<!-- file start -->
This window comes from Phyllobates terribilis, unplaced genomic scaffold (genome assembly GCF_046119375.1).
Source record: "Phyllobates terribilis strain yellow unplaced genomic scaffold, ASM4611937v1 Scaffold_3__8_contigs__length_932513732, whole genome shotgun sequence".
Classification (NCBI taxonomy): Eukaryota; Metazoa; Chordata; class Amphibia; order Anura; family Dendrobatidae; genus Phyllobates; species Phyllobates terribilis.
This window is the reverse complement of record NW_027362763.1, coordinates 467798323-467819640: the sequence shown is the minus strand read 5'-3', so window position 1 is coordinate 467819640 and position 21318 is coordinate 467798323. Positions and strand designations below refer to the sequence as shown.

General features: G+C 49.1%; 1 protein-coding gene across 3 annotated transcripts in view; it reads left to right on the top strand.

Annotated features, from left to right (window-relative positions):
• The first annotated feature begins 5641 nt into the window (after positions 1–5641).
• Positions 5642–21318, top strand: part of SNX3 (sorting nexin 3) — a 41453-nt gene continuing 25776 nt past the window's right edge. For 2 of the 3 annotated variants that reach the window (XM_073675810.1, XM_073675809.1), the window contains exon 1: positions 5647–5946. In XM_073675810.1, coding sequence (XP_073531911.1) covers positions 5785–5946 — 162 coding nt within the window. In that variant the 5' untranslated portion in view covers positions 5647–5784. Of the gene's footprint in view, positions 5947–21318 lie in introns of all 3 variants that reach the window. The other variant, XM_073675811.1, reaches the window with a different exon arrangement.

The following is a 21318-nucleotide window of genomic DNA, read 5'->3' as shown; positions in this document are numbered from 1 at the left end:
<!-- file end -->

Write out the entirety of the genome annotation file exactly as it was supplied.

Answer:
This window comes from Phyllobates terribilis, unplaced genomic scaffold (genome assembly GCF_046119375.1).
Source record: "Phyllobates terribilis strain yellow unplaced genomic scaffold, ASM4611937v1 Scaffold_3__8_contigs__length_932513732, whole genome shotgun sequence".
Classification (NCBI taxonomy): Eukaryota; Metazoa; Chordata; class Amphibia; order Anura; family Dendrobatidae; genus Phyllobates; species Phyllobates terribilis.
This window is the reverse complement of record NW_027362763.1, coordinates 467798323-467819640: the sequence shown is the minus strand read 5'-3', so window position 1 is coordinate 467819640 and position 21318 is coordinate 467798323. Positions and strand designations below refer to the sequence as shown.

General features: G+C 49.1%; 1 protein-coding gene across 3 annotated transcripts in view; it reads left to right on the top strand.

Annotated features, from left to right (window-relative positions):
• The first annotated feature begins 5641 nt into the window (after positions 1–5641).
• Positions 5642–21318, top strand: part of SNX3 (sorting nexin 3) — a 41453-nt gene continuing 25776 nt past the window's right edge. For 2 of the 3 annotated variants that reach the window (XM_073675810.1, XM_073675809.1), the window contains exon 1: positions 5647–5946. In XM_073675810.1, coding sequence (XP_073531911.1) covers positions 5785–5946 — 162 coding nt within the window. In that variant the 5' untranslated portion in view covers positions 5647–5784. Of the gene's footprint in view, positions 5947–21318 lie in introns of all 3 variants that reach the window. The other variant, XM_073675811.1, reaches the window with a different exon arrangement.

The following is a 21318-nucleotide window of genomic DNA, read 5'->3' as shown; positions in this document are numbered from 1 at the left end: